Maybe you spent several hours updating a Word document, assuming it was autosaving, only to have Word collapse in a heap, erasing all your changes.
Maybe your IT department has an antivirus scan scheduled to run weekly that mysteriously starts in the morning. You can’t kill the process, and it’s using all the system resources, making it impossible to get any work done.
Maybe you spent an hour fine-tuning your profile on your favorite social networking site, only to have it all washed away when you click Update.
This happened to a guy on Mix this week. He said in his feedback “I may return to Mix after I regain my normal breathing rhythm again.” We haven’t been able to pinpoint what caused his problem, and it turns out he wasn’t that peeved. He was just venting.
I can relate.
The more we rely on computers, the more emotionally attached we become to their contents. Paul had his Macbook Pro stolen out of his office recently. He mentioned family pictures as the worst thing he could lose from the theft. Luckily, he has a backup, but we all know that hot flash fear you get when you think you’ve lost some important data.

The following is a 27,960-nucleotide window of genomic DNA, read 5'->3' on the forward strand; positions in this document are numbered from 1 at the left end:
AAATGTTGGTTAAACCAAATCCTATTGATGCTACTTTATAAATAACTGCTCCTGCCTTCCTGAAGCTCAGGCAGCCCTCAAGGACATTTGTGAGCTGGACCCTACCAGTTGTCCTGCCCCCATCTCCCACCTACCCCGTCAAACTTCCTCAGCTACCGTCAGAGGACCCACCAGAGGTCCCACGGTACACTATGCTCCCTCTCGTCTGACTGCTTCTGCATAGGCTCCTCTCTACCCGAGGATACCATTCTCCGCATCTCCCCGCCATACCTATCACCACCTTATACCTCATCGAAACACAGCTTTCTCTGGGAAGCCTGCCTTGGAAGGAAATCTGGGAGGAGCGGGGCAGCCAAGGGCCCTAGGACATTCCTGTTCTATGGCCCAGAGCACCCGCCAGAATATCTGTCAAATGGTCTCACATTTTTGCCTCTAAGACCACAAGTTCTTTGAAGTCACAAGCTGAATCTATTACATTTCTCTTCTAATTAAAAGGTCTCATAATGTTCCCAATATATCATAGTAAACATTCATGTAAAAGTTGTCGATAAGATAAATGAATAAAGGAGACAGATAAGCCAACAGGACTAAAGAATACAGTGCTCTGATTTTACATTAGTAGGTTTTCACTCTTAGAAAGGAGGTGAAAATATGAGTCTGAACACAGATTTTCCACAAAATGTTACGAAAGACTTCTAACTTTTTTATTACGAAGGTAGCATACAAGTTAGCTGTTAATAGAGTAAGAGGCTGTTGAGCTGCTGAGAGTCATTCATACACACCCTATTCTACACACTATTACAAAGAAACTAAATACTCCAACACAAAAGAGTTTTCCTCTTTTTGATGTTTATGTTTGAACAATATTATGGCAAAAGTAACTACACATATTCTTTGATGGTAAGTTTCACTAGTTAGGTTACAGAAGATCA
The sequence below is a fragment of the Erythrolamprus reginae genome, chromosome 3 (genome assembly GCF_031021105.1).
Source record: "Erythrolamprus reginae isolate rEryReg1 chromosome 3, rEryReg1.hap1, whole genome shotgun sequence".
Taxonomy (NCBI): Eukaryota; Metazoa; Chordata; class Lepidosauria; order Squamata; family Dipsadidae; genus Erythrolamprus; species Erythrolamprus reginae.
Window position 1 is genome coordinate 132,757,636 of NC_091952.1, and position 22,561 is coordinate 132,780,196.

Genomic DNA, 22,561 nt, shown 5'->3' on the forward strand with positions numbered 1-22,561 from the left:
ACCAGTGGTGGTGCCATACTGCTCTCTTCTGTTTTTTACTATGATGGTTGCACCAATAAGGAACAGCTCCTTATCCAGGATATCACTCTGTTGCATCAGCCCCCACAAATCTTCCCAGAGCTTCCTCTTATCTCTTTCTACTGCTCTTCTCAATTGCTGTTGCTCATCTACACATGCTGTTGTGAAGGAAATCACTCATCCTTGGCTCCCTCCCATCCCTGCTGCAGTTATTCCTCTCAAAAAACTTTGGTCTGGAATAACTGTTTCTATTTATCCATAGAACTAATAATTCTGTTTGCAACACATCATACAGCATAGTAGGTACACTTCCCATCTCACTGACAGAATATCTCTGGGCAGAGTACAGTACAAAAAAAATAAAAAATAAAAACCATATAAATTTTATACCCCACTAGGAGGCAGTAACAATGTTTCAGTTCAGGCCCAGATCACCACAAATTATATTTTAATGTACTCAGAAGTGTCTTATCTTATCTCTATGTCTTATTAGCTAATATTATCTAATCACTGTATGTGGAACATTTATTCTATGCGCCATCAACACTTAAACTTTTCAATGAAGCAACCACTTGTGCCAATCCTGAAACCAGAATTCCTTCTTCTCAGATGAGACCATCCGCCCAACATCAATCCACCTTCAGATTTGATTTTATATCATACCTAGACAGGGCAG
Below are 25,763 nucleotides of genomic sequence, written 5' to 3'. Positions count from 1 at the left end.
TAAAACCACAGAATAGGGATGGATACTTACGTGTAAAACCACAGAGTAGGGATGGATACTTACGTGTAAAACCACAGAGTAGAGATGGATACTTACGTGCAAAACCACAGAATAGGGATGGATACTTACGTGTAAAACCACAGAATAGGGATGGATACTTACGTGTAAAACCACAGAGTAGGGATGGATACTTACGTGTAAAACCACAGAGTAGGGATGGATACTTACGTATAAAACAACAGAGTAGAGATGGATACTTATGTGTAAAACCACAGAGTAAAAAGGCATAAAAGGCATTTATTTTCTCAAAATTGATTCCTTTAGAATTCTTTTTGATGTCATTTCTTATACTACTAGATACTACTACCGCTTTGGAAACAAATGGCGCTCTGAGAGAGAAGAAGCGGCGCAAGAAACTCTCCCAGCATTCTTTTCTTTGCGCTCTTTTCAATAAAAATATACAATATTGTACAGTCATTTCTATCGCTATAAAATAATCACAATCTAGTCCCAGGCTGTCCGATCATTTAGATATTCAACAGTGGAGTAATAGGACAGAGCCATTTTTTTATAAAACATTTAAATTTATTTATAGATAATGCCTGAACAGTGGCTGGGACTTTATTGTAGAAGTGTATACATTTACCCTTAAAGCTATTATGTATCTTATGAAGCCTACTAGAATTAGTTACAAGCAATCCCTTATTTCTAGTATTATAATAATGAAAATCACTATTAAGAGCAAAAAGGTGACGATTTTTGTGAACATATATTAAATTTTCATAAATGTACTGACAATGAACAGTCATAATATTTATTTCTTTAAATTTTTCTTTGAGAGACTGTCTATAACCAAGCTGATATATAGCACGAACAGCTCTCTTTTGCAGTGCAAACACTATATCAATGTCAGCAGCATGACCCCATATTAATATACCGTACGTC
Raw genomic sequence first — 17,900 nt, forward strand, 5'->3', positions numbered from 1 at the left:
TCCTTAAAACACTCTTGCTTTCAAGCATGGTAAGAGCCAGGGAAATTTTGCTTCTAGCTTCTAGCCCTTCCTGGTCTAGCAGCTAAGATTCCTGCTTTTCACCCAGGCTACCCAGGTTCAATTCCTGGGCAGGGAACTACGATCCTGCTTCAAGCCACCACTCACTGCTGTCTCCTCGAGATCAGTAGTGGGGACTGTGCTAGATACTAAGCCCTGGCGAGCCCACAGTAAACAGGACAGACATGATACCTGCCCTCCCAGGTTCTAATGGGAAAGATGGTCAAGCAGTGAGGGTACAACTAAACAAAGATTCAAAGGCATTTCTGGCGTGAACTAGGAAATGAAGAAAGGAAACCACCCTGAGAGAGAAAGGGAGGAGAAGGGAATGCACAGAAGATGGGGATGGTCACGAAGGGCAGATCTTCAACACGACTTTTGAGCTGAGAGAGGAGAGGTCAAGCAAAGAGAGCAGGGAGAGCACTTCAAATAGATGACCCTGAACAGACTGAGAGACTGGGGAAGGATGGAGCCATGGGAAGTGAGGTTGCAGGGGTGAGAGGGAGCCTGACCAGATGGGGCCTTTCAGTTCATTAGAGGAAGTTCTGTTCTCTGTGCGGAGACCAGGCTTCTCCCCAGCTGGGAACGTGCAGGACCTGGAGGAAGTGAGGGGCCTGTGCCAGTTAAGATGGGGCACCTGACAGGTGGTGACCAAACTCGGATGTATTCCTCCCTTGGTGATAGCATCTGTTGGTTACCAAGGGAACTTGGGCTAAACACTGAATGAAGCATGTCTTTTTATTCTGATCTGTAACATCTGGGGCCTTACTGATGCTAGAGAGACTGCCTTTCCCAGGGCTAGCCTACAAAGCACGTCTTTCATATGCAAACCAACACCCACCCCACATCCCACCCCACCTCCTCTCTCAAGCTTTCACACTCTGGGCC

This attachment we feel quickly turns against computers when they don’t perform. Ironically, the monitor usually takes the brunt of any beatings that frustration elicits. Like the classic “Bad day” video that’s been floating around since 1997.
Software inspires fanaticism too, both for and against, e.g. the cult of Mac, Linux and Open Source, anti-Microsoft sentiment, etc.
The question is why do we put so much emotion into software?
On the one hand, it seems odd to be frustrated by software, but we depend so heavily on all kinds of software to do everyday tasks that when it’s borked, life is bad.
Think about how you feel when your car isn’t cooperating, and all the stuff that you can’t do without a car. Software’s the same way, we need it to work.
I don’t have a good answer. What do you think? Why are we so attached to bits and bytes?